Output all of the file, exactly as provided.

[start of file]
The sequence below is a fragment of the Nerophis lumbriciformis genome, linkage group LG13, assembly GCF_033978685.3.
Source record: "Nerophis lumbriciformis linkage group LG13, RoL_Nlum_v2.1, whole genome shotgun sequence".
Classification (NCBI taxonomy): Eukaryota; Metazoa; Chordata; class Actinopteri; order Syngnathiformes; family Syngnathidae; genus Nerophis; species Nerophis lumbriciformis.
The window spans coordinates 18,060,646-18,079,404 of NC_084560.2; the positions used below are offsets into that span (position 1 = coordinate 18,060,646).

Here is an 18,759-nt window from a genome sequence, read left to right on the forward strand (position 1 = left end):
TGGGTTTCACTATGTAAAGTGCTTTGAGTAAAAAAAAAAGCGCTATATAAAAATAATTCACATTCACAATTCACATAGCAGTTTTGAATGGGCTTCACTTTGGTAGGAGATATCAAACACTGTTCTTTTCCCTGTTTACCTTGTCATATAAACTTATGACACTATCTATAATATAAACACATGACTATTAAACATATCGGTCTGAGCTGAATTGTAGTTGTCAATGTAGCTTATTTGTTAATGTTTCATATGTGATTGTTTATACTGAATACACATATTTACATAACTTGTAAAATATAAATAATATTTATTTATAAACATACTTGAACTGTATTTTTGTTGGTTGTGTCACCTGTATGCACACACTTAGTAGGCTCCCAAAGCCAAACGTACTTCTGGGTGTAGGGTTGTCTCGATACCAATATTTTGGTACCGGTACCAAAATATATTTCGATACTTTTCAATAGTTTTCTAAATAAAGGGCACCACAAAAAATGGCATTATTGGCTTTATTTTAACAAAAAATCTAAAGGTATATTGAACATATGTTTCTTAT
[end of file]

The sequence below is a fragment of the Nerophis lumbriciformis genome, linkage group LG13, assembly GCF_033978685.3.
Source record: "Nerophis lumbriciformis linkage group LG13, RoL_Nlum_v2.1, whole genome shotgun sequence".
Classification (NCBI taxonomy): Eukaryota; Metazoa; Chordata; class Actinopteri; order Syngnathiformes; family Syngnathidae; genus Nerophis; species Nerophis lumbriciformis.
The window spans coordinates 18,060,646-18,079,404 of NC_084560.2; the positions used below are offsets into that span (position 1 = coordinate 18,060,646).

Here is an 18,759-nt window from a genome sequence, read left to right on the forward strand (position 1 = left end):
TGGGTTTCACTATGTAAAGTGCTTTGAGTAAAAAAAAAAGCGCTATATAAAAATAATTCACATTCACAATTCACATAGCAGTTTTGAATGGGCTTCACTTTGGTAGGAGATATCAAACACTGTTCTTTTCCCTGTTTACCTTGTCATATAAACTTATGACACTATCTATAATATAAACACATGACTATTAAACATATCGGTCTGAGCTGAATTGTAGTTGTCAATGTAGCTTATTTGTTAATGTTTCATATGTGATTGTTTATACTGAATACACATATTTACATAACTTGTAAAATATAAATAATATTTATTTATAAACATACTTGAACTGTATTTTTGTTGGTTGTGTCACCTGTATGCACACACTTAGTAGGCTCCCAAAGCCAAACGTACTTCTGGGTGTAGGGTTGTCTCGATACCAATATTTTGGTACCGGTACCAAAATATATTTCGATACTTTTCAATAGTTTTCTAAATAAAGGGCACCACAAAAAATGGCATTATTGGCTTTATTTTAACAAAAAATCTAAAGGTATATTGAACATATGTTTCTTAT